Mastercard’s Girls4Tech Programme Reaches 1 Million Milestone

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Mastercard has revealed that its science, technology, engineering and mathematics (STEM) programme, Girls4Tech, has reached its initial goal of educating one million girls. The programme has a new and inspiring ambition to reach five million girls by 2025. 

The programme, which launched in 2014, offers activities and curriculum built on global science and math standards. Starting as a hands-on, in-person session run by employee volunteers, the programme has expanded into new topics such as artificial intelligence and cybersecurity.

“Our goal is to build foundational STEM knowledge and develop critical 21st-century skills girls need for their studies and career success. Our programme sparks their curiosity in STEM and teaches them real-world applications of those skills,” says Susan Warner, Founder of Girls4Tech.

The Girls4Tech workshops hosted in South Africa have inspired thousands of young South African girls to build the skills they need for STEM careers.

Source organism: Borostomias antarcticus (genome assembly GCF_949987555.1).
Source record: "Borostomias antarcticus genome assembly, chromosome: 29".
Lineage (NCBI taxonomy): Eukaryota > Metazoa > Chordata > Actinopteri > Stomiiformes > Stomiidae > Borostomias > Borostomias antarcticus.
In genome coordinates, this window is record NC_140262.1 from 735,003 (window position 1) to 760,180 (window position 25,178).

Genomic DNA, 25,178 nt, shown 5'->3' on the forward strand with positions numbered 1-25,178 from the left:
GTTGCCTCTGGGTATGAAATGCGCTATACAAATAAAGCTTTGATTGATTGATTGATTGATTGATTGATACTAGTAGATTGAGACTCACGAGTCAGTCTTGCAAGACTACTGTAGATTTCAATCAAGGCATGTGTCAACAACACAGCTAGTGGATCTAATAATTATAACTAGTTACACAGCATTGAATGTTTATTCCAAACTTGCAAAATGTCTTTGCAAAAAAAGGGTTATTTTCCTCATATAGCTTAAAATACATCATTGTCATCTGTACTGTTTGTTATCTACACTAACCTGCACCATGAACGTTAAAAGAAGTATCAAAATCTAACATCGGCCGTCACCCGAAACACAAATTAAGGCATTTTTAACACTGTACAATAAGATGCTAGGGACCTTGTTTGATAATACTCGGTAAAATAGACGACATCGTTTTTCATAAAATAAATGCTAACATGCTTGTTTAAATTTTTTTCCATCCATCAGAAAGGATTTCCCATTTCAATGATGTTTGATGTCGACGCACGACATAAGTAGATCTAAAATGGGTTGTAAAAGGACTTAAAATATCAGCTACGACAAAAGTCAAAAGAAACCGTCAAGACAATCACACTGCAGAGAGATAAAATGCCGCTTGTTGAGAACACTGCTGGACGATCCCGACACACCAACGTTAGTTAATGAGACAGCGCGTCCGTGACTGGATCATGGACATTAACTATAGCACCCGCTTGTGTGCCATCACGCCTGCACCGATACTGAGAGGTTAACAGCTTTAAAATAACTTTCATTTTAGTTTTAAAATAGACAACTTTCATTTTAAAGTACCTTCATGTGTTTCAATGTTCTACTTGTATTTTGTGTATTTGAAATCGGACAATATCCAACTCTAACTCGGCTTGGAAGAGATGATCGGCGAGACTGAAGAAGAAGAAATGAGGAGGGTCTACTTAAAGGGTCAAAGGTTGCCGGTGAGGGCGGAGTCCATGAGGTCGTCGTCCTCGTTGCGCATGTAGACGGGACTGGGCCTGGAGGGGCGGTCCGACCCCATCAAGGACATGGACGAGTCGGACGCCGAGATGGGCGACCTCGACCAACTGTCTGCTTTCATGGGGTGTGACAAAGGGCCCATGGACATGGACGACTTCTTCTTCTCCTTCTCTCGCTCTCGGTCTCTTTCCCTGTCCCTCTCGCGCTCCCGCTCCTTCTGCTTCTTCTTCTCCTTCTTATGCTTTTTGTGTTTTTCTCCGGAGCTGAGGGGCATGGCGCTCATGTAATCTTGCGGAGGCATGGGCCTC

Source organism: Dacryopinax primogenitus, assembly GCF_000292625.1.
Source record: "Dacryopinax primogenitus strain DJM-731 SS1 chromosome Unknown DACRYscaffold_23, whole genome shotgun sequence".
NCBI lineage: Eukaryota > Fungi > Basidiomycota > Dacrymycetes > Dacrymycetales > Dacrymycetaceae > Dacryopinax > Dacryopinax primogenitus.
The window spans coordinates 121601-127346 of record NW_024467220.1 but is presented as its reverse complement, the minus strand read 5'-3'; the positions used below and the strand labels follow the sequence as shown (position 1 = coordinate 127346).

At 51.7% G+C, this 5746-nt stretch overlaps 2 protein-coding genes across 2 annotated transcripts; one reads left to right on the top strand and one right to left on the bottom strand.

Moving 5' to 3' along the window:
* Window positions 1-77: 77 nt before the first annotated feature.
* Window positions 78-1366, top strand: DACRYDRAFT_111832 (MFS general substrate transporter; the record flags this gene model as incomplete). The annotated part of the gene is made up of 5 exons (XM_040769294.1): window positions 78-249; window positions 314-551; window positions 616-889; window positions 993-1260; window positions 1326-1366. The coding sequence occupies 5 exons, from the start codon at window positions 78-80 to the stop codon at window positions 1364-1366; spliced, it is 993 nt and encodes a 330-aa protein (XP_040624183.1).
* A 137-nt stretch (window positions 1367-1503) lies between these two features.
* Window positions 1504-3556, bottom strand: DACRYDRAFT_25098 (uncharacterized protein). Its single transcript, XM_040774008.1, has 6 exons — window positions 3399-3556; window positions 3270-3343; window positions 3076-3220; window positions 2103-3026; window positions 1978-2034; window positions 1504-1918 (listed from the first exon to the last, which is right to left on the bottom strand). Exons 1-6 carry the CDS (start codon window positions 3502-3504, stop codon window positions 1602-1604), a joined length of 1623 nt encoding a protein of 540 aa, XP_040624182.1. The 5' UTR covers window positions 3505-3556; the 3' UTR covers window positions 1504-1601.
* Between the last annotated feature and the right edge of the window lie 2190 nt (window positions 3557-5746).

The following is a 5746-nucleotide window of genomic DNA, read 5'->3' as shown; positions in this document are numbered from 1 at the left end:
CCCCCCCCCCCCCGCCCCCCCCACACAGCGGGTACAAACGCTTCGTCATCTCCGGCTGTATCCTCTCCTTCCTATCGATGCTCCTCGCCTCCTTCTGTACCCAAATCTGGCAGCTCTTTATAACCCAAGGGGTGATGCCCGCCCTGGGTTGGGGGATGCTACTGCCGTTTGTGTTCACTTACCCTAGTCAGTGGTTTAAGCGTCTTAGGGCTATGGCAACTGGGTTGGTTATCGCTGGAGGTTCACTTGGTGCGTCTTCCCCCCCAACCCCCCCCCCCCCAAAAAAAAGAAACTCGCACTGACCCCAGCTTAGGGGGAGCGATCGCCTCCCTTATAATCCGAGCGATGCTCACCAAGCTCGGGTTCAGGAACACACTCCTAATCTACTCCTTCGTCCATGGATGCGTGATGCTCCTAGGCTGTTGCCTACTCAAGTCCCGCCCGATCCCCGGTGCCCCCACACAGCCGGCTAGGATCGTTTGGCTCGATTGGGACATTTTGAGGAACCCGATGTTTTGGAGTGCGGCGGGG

Driving inclusion and equal opportunity are key priorities at Mastercard. Our aim with this programme is to inspire girls to not only pursue an interest in STEM studies but also to ensure that STEM career opportunities are reachable for them too. STEM skills are not only critical for building their confidence for technology careers but also upskilling women to ensure that they have a voice in the development of the products and services of the future,” says Suzanne Morel, Country Manager for South Africa at Mastercard. 

Moving the needle for Girls in STEM

In 2019, Mastercard commissioned a study to understand gender and generational differences surrounding perceptions and attitudes of STEM-based topics and programs. It also explored challenges and motivations students cited for pursuing college majors and careers path. 

The study showed that females are less confident, receive less encouragement and need more mentors in STEM. Mastercard’s Girls4Tech programme aims to provide each of those elements to young women.

Edited by Jenna Delport
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